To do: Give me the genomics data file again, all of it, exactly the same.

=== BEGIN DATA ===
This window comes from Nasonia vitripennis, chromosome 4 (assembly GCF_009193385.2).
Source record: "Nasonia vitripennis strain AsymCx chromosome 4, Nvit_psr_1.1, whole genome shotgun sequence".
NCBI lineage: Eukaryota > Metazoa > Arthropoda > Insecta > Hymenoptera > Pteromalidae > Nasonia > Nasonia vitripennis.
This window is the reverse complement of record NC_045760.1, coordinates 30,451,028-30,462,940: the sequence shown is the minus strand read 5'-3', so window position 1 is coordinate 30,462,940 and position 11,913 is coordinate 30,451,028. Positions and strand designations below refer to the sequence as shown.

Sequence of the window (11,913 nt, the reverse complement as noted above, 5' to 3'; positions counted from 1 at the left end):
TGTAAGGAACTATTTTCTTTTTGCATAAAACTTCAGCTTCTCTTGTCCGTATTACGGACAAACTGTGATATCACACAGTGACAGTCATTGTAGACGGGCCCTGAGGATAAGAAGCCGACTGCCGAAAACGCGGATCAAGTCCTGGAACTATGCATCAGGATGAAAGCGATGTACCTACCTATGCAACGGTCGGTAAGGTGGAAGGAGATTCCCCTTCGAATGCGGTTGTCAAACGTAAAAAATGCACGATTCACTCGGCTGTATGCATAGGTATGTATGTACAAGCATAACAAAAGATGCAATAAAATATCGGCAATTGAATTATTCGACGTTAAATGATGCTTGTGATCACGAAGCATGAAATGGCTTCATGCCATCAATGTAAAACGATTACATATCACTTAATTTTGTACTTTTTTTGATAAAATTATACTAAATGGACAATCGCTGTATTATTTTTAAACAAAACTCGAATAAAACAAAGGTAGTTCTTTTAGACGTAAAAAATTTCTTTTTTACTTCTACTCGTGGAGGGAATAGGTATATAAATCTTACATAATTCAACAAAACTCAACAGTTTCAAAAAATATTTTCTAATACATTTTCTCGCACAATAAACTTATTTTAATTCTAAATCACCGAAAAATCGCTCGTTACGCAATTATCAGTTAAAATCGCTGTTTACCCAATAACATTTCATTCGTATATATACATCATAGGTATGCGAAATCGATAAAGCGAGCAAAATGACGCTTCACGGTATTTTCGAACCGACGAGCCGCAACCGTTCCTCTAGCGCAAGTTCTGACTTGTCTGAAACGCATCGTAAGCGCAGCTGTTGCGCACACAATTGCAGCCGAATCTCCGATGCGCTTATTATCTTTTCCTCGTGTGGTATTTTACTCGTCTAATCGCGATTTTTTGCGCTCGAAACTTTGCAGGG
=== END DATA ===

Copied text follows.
This window comes from Nasonia vitripennis, chromosome 4 (assembly GCF_009193385.2).
Source record: "Nasonia vitripennis strain AsymCx chromosome 4, Nvit_psr_1.1, whole genome shotgun sequence".
NCBI lineage: Eukaryota > Metazoa > Arthropoda > Insecta > Hymenoptera > Pteromalidae > Nasonia > Nasonia vitripennis.
This window is the reverse complement of record NC_045760.1, coordinates 30,451,028-30,462,940: the sequence shown is the minus strand read 5'-3', so window position 1 is coordinate 30,462,940 and position 11,913 is coordinate 30,451,028. Positions and strand designations below refer to the sequence as shown.

Sequence of the window (11,913 nt, the reverse complement as noted above, 5' to 3'; positions counted from 1 at the left end):
TGTAAGGAACTATTTTCTTTTTGCATAAAACTTCAGCTTCTCTTGTCCGTATTACGGACAAACTGTGATATCACACAGTGACAGTCATTGTAGACGGGCCCTGAGGATAAGAAGCCGACTGCCGAAAACGCGGATCAAGTCCTGGAACTATGCATCAGGATGAAAGCGATGTACCTACCTATGCAACGGTCGGTAAGGTGGAAGGAGATTCCCCTTCGAATGCGGTTGTCAAACGTAAAAAATGCACGATTCACTCGGCTGTATGCATAGGTATGTATGTACAAGCATAACAAAAGATGCAATAAAATATCGGCAATTGAATTATTCGACGTTAAATGATGCTTGTGATCACGAAGCATGAAATGGCTTCATGCCATCAATGTAAAACGATTACATATCACTTAATTTTGTACTTTTTTTGATAAAATTATACTAAATGGACAATCGCTGTATTATTTTTAAACAAAACTCGAATAAAACAAAGGTAGTTCTTTTAGACGTAAAAAATTTCTTTTTTACTTCTACTCGTGGAGGGAATAGGTATATAAATCTTACATAATTCAACAAAACTCAACAGTTTCAAAAAATATTTTCTAATACATTTTCTCGCACAATAAACTTATTTTAATTCTAAATCACCGAAAAATCGCTCGTTACGCAATTATCAGTTAAAATCGCTGTTTACCCAATAACATTTCATTCGTATATATACATCATAGGTATGCGAAATCGATAAAGCGAGCAAAATGACGCTTCACGGTATTTTCGAACCGACGAGCCGCAACCGTTCCTCTAGCGCAAGTTCTGACTTGTCTGAAACGCATCGTAAGCGCAGCTGTTGCGCACACAATTGCAGCCGAATCTCCGATGCGCTTATTATCTTTTCCTCGTGTGGTATTTTACTCGTCTAATCGCGATTTTTTGCGCTCGAAACTTTGCAGGG